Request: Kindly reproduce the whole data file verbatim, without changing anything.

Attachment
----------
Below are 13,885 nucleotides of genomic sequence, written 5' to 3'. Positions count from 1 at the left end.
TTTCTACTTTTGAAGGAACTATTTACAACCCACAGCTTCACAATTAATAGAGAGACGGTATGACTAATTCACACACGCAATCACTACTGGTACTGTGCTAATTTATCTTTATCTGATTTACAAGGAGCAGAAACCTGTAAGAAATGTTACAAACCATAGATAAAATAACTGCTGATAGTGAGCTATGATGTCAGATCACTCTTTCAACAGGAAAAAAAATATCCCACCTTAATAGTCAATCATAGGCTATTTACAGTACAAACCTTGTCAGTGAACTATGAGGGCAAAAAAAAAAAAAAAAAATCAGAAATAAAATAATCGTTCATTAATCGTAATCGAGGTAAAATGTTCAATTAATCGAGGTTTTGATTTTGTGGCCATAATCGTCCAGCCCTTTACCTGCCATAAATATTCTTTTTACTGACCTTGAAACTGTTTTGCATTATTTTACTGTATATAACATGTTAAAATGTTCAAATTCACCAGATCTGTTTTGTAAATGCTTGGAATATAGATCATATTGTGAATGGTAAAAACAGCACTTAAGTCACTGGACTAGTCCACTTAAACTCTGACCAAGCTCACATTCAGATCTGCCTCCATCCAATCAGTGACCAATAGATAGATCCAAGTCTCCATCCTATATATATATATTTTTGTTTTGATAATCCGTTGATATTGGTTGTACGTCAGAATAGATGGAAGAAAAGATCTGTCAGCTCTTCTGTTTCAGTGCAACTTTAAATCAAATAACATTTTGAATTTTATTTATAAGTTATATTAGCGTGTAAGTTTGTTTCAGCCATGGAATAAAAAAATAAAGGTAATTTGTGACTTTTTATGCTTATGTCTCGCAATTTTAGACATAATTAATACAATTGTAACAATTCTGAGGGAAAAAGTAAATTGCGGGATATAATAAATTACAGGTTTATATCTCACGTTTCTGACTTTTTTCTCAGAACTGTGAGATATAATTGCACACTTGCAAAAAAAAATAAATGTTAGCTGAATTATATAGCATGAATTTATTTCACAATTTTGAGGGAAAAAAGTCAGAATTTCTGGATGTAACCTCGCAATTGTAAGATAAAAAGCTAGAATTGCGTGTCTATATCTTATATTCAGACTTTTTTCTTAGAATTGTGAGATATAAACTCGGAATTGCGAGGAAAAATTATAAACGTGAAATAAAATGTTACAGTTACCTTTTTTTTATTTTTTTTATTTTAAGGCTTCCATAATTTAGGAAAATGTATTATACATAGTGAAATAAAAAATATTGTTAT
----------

Below are 13,885 nucleotides of genomic sequence, written 5' to 3'. Positions count from 1 at the left end.
TTTCTACTTTTGAAGGAACTATTTACAACCCACAGCTTCACAATTAATAGAGAGACGGTATGACTAATTCACACACGCAATCACTACTGGTACTGTGCTAATTTATCTTTATCTGATTTACAAGGAGCAGAAACCTGTAAGAAATGTTACAAACCATAGATAAAATAACTGCTGATAGTGAGCTATGATGTCAGATCACTCTTTCAACAGGAAAAAAAATATCCCACCTTAATAGTCAATCATAGGCTATTTACAGTACAAACCTTGTCAGTGAACTATGAGGGCAAAAAAAAAAAAAAAAAATCAGAAATAAAATAATCGTTCATTAATCGTAATCGAGGTAAAATGTTCAATTAATCGAGGTTTTGATTTTGTGGCCATAATCGTCCAGCCCTTTACCTGCCATAAATATTCTTTTTACTGACCTTGAAACTGTTTTGCATTATTTTACTGTATATAACATGTTAAAATGTTCAAATTCACCAGATCTGTTTTGTAAATGCTTGGAATATAGATCATATTGTGAATGGTAAAAACAGCACTTAAGTCACTGGACTAGTCCACTTAAACTCTGACCAAGCTCACATTCAGATCTGCCTCCATCCAATCAGTGACCAATAGATAGATCCAAGTCTCCATCCTATATATATATATTTTTGTTTTGATAATCCGTTGATATTGGTTGTACGTCAGAATAGATGGAAGAAAAGATCTGTCAGCTCTTCTGTTTCAGTGCAACTTTAAATCAAATAACATTTTGAATTTTATTTATAAGTTATATTAGCGTGTAAGTTTGTTTCAGCCATGGAATAAAAAAATAAAGGTAATTTGTGACTTTTTATGCTTATGTCTCGCAATTTTAGACATAATTAATACAATTGTAACAATTCTGAGGGAAAAAGTAAATTGCGGGATATAATAAATTACAGGTTTATATCTCACGTTTCTGACTTTTTTCTCAGAACTGTGAGATATAATTGCACACTTGCAAAAAAAAATAAATGTTAGCTGAATTATATAGCATGAATTTATTTCACAATTTTGAGGGAAAAAAGTCAGAATTTCTGGATGTAACCTCGCAATTGTAAGATAAAAAGCTAGAATTGCGTGTCTATATCTTATATTCAGACTTTTTTCTTAGAATTGTGAGATATAAACTCGGAATTGCGAGGAAAAATTATAAACGTGAAATAAAATGTTACAGTTACCTTTTTTTTATTTTTTTTATTTTAAGGCTTCCATAATTTAGGAAAATGTATTATACATAGTGAAATAAAAAATATTGTTAT